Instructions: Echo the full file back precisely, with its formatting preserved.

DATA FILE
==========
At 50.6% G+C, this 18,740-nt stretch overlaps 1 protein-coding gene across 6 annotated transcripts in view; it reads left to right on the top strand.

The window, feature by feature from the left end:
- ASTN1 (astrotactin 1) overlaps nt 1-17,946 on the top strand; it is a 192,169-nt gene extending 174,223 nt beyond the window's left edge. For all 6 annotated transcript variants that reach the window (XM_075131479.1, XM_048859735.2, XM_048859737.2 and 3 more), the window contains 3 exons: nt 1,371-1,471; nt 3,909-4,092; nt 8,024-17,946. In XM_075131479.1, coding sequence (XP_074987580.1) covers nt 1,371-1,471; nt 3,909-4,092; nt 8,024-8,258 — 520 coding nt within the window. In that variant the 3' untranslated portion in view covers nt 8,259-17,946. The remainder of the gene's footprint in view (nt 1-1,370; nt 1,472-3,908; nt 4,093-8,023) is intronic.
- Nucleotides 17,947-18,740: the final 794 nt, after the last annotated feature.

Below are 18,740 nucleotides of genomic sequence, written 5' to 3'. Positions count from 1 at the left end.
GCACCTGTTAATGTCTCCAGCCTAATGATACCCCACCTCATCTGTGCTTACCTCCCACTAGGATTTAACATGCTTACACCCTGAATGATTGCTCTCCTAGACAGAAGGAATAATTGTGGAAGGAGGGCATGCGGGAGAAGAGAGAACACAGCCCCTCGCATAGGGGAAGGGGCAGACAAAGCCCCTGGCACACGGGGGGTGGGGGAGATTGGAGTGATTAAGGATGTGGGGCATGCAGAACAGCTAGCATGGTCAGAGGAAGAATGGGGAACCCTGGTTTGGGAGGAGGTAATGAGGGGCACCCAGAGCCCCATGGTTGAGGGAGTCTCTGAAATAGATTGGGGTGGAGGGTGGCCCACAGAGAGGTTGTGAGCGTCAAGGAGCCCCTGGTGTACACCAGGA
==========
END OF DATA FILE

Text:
At 50.6% G+C, this 18,740-nt stretch overlaps 1 protein-coding gene across 6 annotated transcripts in view; it reads left to right on the top strand.

The window, feature by feature from the left end:
- ASTN1 (astrotactin 1) overlaps nt 1-17,946 on the top strand; it is a 192,169-nt gene extending 174,223 nt beyond the window's left edge. For all 6 annotated transcript variants that reach the window (XM_075131479.1, XM_048859735.2, XM_048859737.2 and 3 more), the window contains 3 exons: nt 1,371-1,471; nt 3,909-4,092; nt 8,024-17,946. In XM_075131479.1, coding sequence (XP_074987580.1) covers nt 1,371-1,471; nt 3,909-4,092; nt 8,024-8,258 — 520 coding nt within the window. In that variant the 3' untranslated portion in view covers nt 8,259-17,946. The remainder of the gene's footprint in view (nt 1-1,370; nt 1,472-3,908; nt 4,093-8,023) is intronic.
- Nucleotides 17,947-18,740: the final 794 nt, after the last annotated feature.

Below are 18,740 nucleotides of genomic sequence, written 5' to 3'. Positions count from 1 at the left end.
GCACCTGTTAATGTCTCCAGCCTAATGATACCCCACCTCATCTGTGCTTACCTCCCACTAGGATTTAACATGCTTACACCCTGAATGATTGCTCTCCTAGACAGAAGGAATAATTGTGGAAGGAGGGCATGCGGGAGAAGAGAGAACACAGCCCCTCGCATAGGGGAAGGGGCAGACAAAGCCCCTGGCACACGGGGGGTGGGGGAGATTGGAGTGATTAAGGATGTGGGGCATGCAGAACAGCTAGCATGGTCAGAGGAAGAATGGGGAACCCTGGTTTGGGAGGAGGTAATGAGGGGCACCCAGAGCCCCATGGTTGAGGGAGTCTCTGAAATAGATTGGGGTGGAGGGTGGCCCACAGAGAGGTTGTGAGCGTCAAGGAGCCCCTGGTGTACACCAGGA